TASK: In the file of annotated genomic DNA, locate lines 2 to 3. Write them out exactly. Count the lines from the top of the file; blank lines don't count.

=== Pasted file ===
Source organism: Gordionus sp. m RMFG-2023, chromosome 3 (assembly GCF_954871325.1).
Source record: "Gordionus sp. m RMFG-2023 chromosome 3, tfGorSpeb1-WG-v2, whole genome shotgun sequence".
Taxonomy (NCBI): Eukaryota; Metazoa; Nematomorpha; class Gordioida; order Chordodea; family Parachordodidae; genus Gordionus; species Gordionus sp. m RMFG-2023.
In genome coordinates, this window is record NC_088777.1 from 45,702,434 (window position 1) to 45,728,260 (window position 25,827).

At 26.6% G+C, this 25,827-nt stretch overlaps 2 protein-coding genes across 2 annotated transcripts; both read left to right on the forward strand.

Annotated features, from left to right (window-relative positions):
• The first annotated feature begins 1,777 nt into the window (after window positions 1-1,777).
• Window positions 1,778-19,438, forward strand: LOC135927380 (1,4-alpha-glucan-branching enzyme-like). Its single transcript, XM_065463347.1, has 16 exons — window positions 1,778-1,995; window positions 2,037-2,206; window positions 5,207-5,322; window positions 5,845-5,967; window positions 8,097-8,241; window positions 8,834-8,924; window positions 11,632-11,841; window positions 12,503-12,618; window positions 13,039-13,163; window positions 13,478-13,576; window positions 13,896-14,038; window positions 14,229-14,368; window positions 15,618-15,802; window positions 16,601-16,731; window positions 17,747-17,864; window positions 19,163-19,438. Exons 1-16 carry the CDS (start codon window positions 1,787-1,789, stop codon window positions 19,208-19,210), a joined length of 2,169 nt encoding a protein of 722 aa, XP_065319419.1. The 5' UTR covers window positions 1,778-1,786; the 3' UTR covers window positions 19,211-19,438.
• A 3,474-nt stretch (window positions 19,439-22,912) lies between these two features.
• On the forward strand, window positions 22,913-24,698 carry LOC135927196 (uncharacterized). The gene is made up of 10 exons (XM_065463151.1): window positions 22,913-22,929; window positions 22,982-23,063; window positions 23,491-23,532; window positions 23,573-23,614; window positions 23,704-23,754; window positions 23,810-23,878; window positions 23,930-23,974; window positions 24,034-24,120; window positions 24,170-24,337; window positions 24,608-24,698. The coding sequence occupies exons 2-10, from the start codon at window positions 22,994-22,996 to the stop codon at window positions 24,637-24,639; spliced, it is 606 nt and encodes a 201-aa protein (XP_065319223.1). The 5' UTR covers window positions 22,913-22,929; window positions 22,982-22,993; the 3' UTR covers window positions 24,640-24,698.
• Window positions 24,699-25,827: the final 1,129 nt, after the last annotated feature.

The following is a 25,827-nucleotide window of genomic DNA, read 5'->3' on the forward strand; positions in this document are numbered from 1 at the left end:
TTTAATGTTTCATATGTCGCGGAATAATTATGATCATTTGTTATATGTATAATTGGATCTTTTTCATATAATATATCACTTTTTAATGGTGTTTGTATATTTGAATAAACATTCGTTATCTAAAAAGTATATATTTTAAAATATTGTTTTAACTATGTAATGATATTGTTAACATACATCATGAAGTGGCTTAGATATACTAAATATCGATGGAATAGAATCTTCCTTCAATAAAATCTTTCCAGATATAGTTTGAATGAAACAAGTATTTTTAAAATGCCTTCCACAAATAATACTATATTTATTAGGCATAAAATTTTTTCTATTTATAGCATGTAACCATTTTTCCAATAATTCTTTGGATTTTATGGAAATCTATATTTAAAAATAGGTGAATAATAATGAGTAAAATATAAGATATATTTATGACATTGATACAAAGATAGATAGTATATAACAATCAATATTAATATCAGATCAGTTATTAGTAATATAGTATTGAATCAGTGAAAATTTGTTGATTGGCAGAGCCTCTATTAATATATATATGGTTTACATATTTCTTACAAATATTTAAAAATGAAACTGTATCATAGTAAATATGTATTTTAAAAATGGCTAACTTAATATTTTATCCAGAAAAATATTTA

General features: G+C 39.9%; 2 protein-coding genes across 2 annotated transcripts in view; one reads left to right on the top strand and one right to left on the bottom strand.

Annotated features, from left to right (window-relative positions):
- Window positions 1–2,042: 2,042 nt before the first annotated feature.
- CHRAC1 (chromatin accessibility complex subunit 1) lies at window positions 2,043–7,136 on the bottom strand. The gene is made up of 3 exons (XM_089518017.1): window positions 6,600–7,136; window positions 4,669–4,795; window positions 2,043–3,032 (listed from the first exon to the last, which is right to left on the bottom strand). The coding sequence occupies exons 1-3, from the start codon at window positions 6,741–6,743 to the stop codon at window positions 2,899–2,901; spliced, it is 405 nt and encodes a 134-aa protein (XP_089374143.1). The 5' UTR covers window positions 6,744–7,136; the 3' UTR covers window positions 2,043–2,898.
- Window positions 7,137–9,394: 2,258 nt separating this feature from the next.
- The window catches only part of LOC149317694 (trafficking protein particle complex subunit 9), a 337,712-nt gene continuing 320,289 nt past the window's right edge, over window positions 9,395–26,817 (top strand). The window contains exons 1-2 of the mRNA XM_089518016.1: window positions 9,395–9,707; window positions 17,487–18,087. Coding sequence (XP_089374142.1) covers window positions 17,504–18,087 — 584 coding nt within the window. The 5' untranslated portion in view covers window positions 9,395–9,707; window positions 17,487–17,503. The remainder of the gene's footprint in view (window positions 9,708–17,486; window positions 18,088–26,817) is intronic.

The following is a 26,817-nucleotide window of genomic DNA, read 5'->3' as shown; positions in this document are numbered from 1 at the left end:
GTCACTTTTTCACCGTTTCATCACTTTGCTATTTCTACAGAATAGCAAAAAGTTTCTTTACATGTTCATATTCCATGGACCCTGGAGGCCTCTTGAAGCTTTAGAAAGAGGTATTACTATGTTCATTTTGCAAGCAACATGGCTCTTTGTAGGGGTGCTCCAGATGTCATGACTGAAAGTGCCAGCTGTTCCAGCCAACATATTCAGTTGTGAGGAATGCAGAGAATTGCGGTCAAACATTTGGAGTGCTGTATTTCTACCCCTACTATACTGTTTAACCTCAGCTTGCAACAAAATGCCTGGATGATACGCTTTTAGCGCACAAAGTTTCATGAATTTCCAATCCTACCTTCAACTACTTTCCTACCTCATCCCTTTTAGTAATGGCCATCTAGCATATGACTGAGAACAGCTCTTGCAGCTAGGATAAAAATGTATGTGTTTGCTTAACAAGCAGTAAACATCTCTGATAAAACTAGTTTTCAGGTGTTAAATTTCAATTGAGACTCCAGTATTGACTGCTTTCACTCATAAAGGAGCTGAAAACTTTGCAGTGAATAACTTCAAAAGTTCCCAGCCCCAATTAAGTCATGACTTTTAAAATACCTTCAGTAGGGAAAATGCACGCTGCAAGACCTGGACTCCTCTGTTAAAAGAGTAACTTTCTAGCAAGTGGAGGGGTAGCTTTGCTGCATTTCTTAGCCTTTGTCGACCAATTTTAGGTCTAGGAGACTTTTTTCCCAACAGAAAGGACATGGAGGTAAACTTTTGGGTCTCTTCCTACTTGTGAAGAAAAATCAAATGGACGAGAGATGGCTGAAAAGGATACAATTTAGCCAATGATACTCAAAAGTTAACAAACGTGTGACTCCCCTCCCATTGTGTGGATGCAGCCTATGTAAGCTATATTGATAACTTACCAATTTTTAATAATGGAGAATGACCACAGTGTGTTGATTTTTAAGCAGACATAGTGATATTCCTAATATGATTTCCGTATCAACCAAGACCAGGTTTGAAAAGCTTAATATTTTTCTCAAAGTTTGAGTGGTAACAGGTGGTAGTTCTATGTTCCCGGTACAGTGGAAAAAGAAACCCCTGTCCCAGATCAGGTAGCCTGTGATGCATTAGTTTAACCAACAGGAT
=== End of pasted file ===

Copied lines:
Source record: "Gordionus sp. m RMFG-2023 chromosome 3, tfGorSpeb1-WG-v2, whole genome shotgun sequence".
Taxonomy (NCBI): Eukaryota; Metazoa; Nematomorpha; class Gordioida; order Chordodea; family Parachordodidae; genus Gordionus; species Gordionus sp. m RMFG-2023.